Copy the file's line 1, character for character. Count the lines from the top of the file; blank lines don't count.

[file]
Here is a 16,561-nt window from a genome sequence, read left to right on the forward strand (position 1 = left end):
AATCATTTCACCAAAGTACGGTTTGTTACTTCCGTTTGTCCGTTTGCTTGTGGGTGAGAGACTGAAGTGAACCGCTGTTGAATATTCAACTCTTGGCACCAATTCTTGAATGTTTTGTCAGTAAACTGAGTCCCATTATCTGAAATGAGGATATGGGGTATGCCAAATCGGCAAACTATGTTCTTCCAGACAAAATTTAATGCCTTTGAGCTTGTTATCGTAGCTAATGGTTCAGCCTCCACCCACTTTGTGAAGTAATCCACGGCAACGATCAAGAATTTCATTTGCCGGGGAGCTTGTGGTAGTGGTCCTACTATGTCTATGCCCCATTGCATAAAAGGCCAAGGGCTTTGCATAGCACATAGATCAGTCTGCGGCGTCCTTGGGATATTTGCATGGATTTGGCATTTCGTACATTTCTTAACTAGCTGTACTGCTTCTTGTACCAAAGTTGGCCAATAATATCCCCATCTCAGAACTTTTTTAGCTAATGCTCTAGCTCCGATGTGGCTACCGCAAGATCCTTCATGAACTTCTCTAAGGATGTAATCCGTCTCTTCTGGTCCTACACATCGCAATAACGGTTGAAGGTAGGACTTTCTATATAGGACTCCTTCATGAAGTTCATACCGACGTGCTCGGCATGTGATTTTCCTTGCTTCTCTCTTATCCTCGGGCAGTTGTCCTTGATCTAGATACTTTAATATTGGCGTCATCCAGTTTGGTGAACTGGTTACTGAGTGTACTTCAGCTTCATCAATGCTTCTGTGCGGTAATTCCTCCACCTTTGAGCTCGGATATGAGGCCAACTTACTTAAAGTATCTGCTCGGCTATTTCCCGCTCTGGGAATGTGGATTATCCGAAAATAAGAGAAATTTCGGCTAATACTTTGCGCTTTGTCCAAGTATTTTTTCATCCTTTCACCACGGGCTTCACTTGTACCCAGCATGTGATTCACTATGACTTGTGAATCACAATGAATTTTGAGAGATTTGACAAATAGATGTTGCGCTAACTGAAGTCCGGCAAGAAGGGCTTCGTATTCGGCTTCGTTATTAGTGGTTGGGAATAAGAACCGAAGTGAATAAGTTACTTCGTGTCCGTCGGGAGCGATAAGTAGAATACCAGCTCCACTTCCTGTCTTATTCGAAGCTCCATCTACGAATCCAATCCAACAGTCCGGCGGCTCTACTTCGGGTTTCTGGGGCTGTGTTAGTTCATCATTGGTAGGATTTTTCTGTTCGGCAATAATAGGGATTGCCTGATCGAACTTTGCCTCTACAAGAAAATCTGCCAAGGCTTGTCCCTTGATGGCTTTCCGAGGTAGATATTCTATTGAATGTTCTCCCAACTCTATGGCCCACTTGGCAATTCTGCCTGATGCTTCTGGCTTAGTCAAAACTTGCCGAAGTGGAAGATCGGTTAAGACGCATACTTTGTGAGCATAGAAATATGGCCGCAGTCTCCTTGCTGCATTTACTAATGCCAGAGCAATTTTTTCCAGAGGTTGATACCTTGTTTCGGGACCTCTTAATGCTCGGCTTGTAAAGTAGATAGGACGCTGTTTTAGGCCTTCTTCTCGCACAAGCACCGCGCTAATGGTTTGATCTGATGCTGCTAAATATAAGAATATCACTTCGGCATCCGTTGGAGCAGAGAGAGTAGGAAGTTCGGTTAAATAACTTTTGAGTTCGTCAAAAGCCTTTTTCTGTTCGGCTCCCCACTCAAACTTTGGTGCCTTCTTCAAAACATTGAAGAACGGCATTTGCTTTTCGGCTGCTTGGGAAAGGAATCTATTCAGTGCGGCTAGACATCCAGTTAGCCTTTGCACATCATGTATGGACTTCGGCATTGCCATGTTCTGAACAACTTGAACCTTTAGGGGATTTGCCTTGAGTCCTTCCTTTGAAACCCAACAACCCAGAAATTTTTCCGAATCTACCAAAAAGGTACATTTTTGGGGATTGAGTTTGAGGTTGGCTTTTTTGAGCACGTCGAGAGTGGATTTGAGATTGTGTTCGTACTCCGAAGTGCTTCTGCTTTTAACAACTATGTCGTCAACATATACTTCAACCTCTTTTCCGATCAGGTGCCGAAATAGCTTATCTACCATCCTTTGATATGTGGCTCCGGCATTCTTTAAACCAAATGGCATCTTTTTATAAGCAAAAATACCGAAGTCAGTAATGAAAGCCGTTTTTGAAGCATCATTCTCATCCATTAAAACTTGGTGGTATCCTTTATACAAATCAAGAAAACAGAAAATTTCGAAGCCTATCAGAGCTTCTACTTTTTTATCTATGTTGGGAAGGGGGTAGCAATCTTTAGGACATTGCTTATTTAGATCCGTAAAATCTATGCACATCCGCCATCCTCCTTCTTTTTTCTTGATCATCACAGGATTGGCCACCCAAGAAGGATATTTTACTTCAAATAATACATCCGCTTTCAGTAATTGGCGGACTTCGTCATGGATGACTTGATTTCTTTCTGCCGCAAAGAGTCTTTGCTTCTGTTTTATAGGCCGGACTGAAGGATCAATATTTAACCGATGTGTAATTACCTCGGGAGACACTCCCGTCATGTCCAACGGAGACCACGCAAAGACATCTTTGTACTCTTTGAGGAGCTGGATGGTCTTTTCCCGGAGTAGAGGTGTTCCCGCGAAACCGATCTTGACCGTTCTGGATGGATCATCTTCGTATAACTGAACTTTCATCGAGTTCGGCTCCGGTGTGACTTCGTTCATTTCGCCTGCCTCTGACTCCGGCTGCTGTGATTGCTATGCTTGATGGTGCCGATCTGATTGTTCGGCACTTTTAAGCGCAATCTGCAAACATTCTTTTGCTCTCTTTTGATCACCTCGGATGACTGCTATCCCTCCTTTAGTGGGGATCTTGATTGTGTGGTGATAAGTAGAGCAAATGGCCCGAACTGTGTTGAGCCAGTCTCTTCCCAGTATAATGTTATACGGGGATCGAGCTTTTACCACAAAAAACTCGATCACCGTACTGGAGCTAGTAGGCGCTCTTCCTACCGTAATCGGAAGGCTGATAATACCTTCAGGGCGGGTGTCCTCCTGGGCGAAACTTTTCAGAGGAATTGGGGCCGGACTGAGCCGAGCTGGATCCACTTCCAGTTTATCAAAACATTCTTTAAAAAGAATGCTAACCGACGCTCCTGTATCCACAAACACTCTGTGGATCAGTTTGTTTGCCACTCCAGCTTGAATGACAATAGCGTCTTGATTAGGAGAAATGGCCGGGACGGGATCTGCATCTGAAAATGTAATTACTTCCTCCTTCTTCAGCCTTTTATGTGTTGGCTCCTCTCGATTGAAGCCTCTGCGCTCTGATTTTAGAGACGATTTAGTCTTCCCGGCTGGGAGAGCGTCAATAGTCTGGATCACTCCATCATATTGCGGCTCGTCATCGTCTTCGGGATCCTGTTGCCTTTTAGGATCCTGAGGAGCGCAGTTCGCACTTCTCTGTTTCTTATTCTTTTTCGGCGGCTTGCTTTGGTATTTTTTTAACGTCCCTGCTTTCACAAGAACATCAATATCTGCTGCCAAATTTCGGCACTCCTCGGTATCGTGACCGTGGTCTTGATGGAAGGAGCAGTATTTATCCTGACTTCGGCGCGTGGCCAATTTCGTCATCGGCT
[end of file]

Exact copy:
Here is a 16,561-nt window from a genome sequence, read left to right on the forward strand (position 1 = left end):